Speaking with the curator of Bracey’s Soho shop/space/junkyard, the anecdote that thrilled me most was that in his spare time, Bracey is a potter. Yes a simple potter with clay and a wheel, not a blowtorch wielding cyanide guzzling magician. When you look back again through these images of Bracey’s sexually explosive and eye blinding work, it’s enjoyable to imagine this same man -who single handedly conquered London’s underworld and Kate Moss’ living room- incongruously crafting a teapot back in his walthamstow studios. However once you separate those two images, this installation provides a wonderful catalogue of Bracey’s best public work, as well as a time warp back to the seediest of 70s Soho club. For this alone, Bracey’s pop up gallery is an absolute must visit, if only to say that you once visited /paid homage to the birthplace of the infamous “girls, girls, girls” slogan.

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KEXP: The Icelandic Dreamboat versus the Beatle

We are on the cusp of the reveal for the 2012 Christmas number one single, with the race to the top spot currently tied between James Arthur’s homogenised cover of Shontelle’s “Impossible”, versus the re-hashed Charity single “He Ain’t Heavy, He’s My Brother”

With the latter being spearheaded by Paul McCartney and profits of the single going directly to families worst affected by the 1989 Hillsborough disaster, It’s abundantly clear where James Arthur stands in this toss-up. Image

Such a grandiose level of achievement, in previous years – once bestowed upon Elvis Presley, the Beatles, Pink Floyd (to name a few), but more recently falling to those such as Bob the builder (yes, really) and Shayne Ward (who?) It’s fair to say that the Christmas top slot is no longer an accolade that necessarily denotes musical capability, nor reflects the fantastic emerging talent in the music scene. In Lieu of talent, the artist determined to hit the top spot requires only that dynamite quality of likeability; we as listeners should count ourselves lucky when miraculously the two are combined and the people’s choice actually manages to exhibit traces of musicality.

For 2012 it’s clear that the Hillsborough Christmas single should and will come out top. You have to be the biggest scrooge at Christmas to want to deny charitable giving, however it has to be said that despite the lovely sentiment, that if the charity element was removed, you’d be left with a dated rendition that does little to advance or personalise the track – something all good covers should aim to do.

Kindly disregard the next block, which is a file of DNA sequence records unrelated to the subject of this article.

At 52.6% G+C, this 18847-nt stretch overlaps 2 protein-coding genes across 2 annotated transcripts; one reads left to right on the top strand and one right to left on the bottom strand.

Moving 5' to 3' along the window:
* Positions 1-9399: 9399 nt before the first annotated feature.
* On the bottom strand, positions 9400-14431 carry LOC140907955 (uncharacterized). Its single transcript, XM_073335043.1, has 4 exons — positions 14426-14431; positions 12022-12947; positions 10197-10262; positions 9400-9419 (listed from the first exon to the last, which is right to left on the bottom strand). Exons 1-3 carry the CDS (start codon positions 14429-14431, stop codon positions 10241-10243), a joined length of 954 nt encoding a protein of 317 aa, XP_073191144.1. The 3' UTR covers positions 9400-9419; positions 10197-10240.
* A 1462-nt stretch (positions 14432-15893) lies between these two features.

However, charity aside, when you weigh up Macca’s competition you are faced with Simon Cowells latest X factor graduate and his vastly over produced cover of a Diva-Pop Shontelle track. I’m not narrow minded enough to suggest that a man can’t cover a female track, my  quandary lies in the fact that despite a surprisingly capable voice with an interesting timbre, Cowell’s team have managed to assassinate any artistic integrity he may possess in one fell swoop, through a crass and fundamentally lazy production on the song.

Therefore in view of this, CP feels the need to appoint its own Christmas Number One tribute, in the first step on the grand path towards a cultural overhaul. The position goes to an artist well deserving of merit and praise. One whom not only sings beatifically, but whom also hasn’t been sent like a lemming into sin bin of mediocrity, via an entirely dated production team.


Our artist in question is Sóley, the Icelandic dream boat who subtly manoeuvres her way through her track ‘I’ll drown,’ to create a melancholic dreamscape. Hailing from the school of the Nordic aesthetic – bearing in mind that this is the same grouping that gave us Bjork  and more recently ‘Beach House’ and ‘First Aid Kit’, Sóley was never going to be your average lycra flouting pop angel. What strikes me most in this live performance clip is that it absolutely annihilates the studio recording by comparison. It’s reassuring to hear that in an era of mass over production, you can still find artists with a talent and production skill so unique, it’s almost impossible to capture entirely in hard copy.

Do take a look at the video and congratulate this year’s well deserved *yet entirely un-official and made up, yet still completely valid* Christmas number one!